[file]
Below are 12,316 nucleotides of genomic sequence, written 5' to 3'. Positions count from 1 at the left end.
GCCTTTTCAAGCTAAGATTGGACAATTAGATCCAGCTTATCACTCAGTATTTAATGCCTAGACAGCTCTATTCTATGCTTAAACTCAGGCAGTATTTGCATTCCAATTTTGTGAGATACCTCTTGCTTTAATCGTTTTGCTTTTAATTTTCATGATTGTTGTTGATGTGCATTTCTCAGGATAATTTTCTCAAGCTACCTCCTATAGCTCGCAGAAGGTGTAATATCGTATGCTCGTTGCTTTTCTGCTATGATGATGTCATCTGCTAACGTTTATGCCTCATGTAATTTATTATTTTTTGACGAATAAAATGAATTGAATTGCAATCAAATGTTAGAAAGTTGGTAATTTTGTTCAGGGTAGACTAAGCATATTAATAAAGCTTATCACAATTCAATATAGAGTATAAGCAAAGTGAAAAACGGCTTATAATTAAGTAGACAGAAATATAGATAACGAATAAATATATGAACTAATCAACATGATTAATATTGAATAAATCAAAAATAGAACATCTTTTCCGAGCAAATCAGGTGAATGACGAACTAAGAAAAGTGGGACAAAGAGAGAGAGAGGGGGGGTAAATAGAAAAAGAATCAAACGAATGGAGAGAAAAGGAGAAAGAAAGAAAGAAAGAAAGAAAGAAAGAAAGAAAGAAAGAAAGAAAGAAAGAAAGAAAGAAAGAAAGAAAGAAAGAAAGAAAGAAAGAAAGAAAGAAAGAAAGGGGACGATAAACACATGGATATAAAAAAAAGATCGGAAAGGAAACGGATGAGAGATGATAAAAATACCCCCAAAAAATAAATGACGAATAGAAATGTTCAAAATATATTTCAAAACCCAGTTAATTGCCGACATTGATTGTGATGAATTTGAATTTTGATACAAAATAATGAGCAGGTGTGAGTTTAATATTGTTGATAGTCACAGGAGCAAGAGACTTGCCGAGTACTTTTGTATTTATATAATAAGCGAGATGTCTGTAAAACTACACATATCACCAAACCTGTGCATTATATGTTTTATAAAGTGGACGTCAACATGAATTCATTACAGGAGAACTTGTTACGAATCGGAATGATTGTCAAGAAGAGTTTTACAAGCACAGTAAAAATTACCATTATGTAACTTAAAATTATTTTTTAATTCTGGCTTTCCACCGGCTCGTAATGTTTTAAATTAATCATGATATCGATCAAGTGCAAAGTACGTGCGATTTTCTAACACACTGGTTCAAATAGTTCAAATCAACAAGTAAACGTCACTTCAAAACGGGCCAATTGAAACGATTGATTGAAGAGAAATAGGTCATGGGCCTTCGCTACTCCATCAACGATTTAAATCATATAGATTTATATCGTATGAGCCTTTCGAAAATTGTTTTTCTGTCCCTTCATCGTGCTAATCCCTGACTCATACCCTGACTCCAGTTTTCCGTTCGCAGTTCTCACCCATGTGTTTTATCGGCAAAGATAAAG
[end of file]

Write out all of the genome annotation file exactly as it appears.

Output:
Below are 12,316 nucleotides of genomic sequence, written 5' to 3'. Positions count from 1 at the left end.
GCCTTTTCAAGCTAAGATTGGACAATTAGATCCAGCTTATCACTCAGTATTTAATGCCTAGACAGCTCTATTCTATGCTTAAACTCAGGCAGTATTTGCATTCCAATTTTGTGAGATACCTCTTGCTTTAATCGTTTTGCTTTTAATTTTCATGATTGTTGTTGATGTGCATTTCTCAGGATAATTTTCTCAAGCTACCTCCTATAGCTCGCAGAAGGTGTAATATCGTATGCTCGTTGCTTTTCTGCTATGATGATGTCATCTGCTAACGTTTATGCCTCATGTAATTTATTATTTTTTGACGAATAAAATGAATTGAATTGCAATCAAATGTTAGAAAGTTGGTAATTTTGTTCAGGGTAGACTAAGCATATTAATAAAGCTTATCACAATTCAATATAGAGTATAAGCAAAGTGAAAAACGGCTTATAATTAAGTAGACAGAAATATAGATAACGAATAAATATATGAACTAATCAACATGATTAATATTGAATAAATCAAAAATAGAACATCTTTTCCGAGCAAATCAGGTGAATGACGAACTAAGAAAAGTGGGACAAAGAGAGAGAGAGGGGGGGTAAATAGAAAAAGAATCAAACGAATGGAGAGAAAAGGAGAAAGAAAGAAAGAAAGAAAGAAAGAAAGAAAGAAAGAAAGAAAGAAAGAAAGAAAGAAAGAAAGAAAGAAAGAAAGAAAGAAAGAAAGAAAGAAAGAAAGAAAGGGGACGATAAACACATGGATATAAAAAAAAGATCGGAAAGGAAACGGATGAGAGATGATAAAAATACCCCCAAAAAATAAATGACGAATAGAAATGTTCAAAATATATTTCAAAACCCAGTTAATTGCCGACATTGATTGTGATGAATTTGAATTTTGATACAAAATAATGAGCAGGTGTGAGTTTAATATTGTTGATAGTCACAGGAGCAAGAGACTTGCCGAGTACTTTTGTATTTATATAATAAGCGAGATGTCTGTAAAACTACACATATCACCAAACCTGTGCATTATATGTTTTATAAAGTGGACGTCAACATGAATTCATTACAGGAGAACTTGTTACGAATCGGAATGATTGTCAAGAAGAGTTTTACAAGCACAGTAAAAATTACCATTATGTAACTTAAAATTATTTTTTAATTCTGGCTTTCCACCGGCTCGTAATGTTTTAAATTAATCATGATATCGATCAAGTGCAAAGTACGTGCGATTTTCTAACACACTGGTTCAAATAGTTCAAATCAACAAGTAAACGTCACTTCAAAACGGGCCAATTGAAACGATTGATTGAAGAGAAATAGGTCATGGGCCTTCGCTACTCCATCAACGATTTAAATCATATAGATTTATATCGTATGAGCCTTTCGAAAATTGTTTTTCTGTCCCTTCATCGTGCTAATCCCTGACTCATACCCTGACTCCAGTTTTCCGTTCGCAGTTCTCACCCATGTGTTTTATCGGCAAAGATAAAG